semileptonic decay branching fraction measurements werestudied in our previous measurement [8] and in high sta-tistics exclusiveD semileptonic decay modes [5]. They arefound to be well simulated in our MC program. We haveassessed the uncertainty in FSR by redoing the analysisusing alternative signal efficiency and input spectra withFSR turned off in the MC simulation. Including the uncer-tainty in bremsstrahlung simulation [5], we assign 0.5%uncertainty due to FSR and bremsstrahlung effects on ourbranching fraction measurements.Uncertainties in electron identification for semileptonic

    decays are assessed by comparing the efficiency measuredusing a radiative Bhabha sample embedded in hadronicevents to those in various MC simulated event samples. Weassign systematic uncertainties due to electron identifica-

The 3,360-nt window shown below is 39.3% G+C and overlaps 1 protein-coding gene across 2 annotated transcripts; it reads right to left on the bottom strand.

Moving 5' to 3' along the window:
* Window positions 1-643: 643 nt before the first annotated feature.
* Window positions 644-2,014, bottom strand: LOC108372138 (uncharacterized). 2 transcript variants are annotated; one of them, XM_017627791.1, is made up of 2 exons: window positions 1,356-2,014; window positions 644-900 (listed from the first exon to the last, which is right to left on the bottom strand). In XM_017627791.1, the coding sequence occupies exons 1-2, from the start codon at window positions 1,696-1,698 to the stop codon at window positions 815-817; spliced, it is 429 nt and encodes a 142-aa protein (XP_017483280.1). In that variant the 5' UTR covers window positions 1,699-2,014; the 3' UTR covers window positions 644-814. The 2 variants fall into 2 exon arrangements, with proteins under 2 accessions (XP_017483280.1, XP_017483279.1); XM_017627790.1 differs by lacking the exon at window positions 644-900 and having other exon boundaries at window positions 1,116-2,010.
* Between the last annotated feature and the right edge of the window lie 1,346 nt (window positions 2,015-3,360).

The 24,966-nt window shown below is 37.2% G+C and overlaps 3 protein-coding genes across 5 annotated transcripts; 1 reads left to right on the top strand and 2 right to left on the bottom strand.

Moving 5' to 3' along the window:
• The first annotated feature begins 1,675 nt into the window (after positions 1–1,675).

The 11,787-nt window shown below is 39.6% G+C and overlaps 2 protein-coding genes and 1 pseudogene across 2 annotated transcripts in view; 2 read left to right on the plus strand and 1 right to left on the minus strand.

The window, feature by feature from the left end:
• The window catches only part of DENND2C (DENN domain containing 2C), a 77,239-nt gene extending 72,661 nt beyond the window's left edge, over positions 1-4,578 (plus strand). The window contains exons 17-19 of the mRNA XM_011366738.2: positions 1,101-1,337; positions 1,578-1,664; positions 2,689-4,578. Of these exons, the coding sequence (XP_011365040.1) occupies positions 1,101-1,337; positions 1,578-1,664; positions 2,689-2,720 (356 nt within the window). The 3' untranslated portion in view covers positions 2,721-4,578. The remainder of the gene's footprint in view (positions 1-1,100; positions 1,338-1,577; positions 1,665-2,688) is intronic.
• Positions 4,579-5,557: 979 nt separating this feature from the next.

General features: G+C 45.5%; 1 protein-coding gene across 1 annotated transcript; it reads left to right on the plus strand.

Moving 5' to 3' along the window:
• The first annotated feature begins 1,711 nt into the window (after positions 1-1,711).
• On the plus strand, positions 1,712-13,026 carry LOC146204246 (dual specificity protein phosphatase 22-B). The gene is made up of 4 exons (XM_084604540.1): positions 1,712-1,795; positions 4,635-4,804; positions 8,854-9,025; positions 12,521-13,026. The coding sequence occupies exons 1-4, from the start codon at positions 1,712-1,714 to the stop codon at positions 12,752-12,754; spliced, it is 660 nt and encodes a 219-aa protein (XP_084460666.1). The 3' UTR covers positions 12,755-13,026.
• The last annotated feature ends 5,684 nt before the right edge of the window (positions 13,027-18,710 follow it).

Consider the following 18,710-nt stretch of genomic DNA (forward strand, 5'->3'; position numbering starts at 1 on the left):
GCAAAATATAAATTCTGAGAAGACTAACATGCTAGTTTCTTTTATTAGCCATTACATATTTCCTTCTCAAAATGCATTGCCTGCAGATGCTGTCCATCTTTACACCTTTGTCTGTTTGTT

TABLE V. Inclusive semileptonic electron partial branching fractions of D0, D, and Ds inthe laboratory frame. For D and Ds , we have subtracted expected contributions from leptonicdecays (followed by ! ee ). Systematic uncertainties in total branching fractionsare added to the statistical uncertainties. In comparing theoretical predictions with thesemeasurements, one must smear the theoretical predictions by boosting from the D (or Ds)rest frame to the laboratory frame. For Ds, 51% of the electrons are from secondary Ds from D

    s ,

    and 49% are from primary Ds.

    p (GeV) BD0 ! Xee (%) BD ! Xee (%) BDs ! Xee (%)0.2000.250 0:347 0:036 0:912 0:040 0:491 0:1520.2500.300 0:426 0:030 1:133 0:038 0:470 0:1240.3000.350 0:576 0:031 1:379 0:041 0:554 0:1260.3500.400 0:629 0:030 1:462 0:043 0:515 0:1200.4000.450 0:640 0:031 1:675 0:047 0:578 0:1120.4500.500 0:640 0:031 1:661 0:046 0:562 0:1230.5000.550 0:596 0:029 1:546 0:044 0:794 0:1270.5500.600 0:575 0:029 1:415 0:041 0:611 0:1150.6000.650 0:492 0:026 1:243 0:038 0:471 0:1040.6500.700 0:374 0:023 0:946 0:032 0:314 0:0870.7000.750 0:269 0:019 0:674 0:026 0:246 0:0790.7500.800 0:230 0:017 0:429 0:019 0:089 0:0600.8000.850 0:089 0:011 0:240 0:014 0:115 0:0600.8500.900 0:053 0:008 0:103 0:009 0:037 0:0460.9000.950 0:021 0:005 0:022 0:004 0:074 0:0510.9501.000 0:002 0:002 0:004 0:002 0:096 0:0451.0001.050 0:015 0:022